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From May 11th to May 17th, 2009, the art collective F.A.T. inaugurated Kanye Webst Week.   The aim of the project was to produce a variety of applications, which parodied the American rapper’s famed shenanigans in the real and virtual worlds.

For example, in response to the hysteria surrounding the swine flu pandemic and Kanye West’s outspoken opinions on basically everything, the art collective F.A.T. produced the BEAUTIFLU Kit (above) containing a silver facemask designed to resemble Kanye West’s famous “shutter shades” and plastic sleeves in which one could put their Louis Vuitton wallets to protect their money from being contaminated by swine flu.  Other works produced as part of Kanye Webst Week appear below.

F.A.T. stands for "Free Art and Technology," and the artists, engineers, scientists, lawyers, musicians and "Bornas" use their platform to spread their excellent, cunning and witty discoveries with the public. F.A.T. is “dedicated to enriching the public domain one mutha-***in' LOL at a time."

F.A.T. takes an ironic approach to what Roy Ascott describes in his 1984 essay, "Art and Telematics: Toward a Network Consciousness":  'The creative use of networks makes them organisms. The work is never in a state of completion, how could it be so? Telematique is a decentralising medium; its metaphor is that of a web or net in which there is no centre, or hierarchy, no top nor bottom. [...] To engage in telematic communications is to be at once everywhere and nowhere. In this it is subversive. It subverts the idea of authorship bound up with the solitary individual. It subverts the idea of individual ownership of the works of imagination.' [1] The F.A.T. artists constantly update their web art, which is often produced daily, sometimes even within an hour's time, countering the notion that creating art is a lengthy process. Their works are available for download and individuals are invited to experiment with their finds. Through the use of such a ridiculously famous star such as Kanye West, F.A.T. has reached new audiences and created new networks, their web platform received over 70, 000 hits during Kanye Webst Week. The image of Kanye West is both a target of ridicule in their art but also a catalyst for web art development.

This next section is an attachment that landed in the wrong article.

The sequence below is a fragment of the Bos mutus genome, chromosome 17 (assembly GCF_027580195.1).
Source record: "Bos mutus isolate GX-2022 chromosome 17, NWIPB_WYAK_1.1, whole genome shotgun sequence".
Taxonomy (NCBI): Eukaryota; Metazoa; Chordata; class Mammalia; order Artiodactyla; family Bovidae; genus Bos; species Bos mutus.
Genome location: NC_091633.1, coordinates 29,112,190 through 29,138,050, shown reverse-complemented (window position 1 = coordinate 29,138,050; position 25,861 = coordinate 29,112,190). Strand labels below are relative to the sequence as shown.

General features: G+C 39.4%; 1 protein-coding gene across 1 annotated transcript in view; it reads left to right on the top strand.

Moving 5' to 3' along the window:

QUOTABLE KANYE

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This is a webpage that generates a new Kanye West quote with every mouse click. It closely resembles the gibberish that escaped the American rapper’s physical and virtual mouth. By Irene Polnyi and Jamie Wilkinson.

KANYEFY Bookmarklet

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This bookmarklet application is to be installed in one’s browser. Upon clicking the KANYEFY bookmarklet, the viewed webpage will be ‘Kanyefied’, which means that the typeface is set to CAPS LOCK and additional, unnecessary and grammatically incorrect punctuation marks are inserted into the text. The effect is rather humorous, especially when one ‘Kanyefies’ newspaper or governmental websites.

Kanye Rant Detector

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A real-time Twitter alert which alarms following Tweeters when a new Kanye West rant appears on his blog.

Lowercase Kanye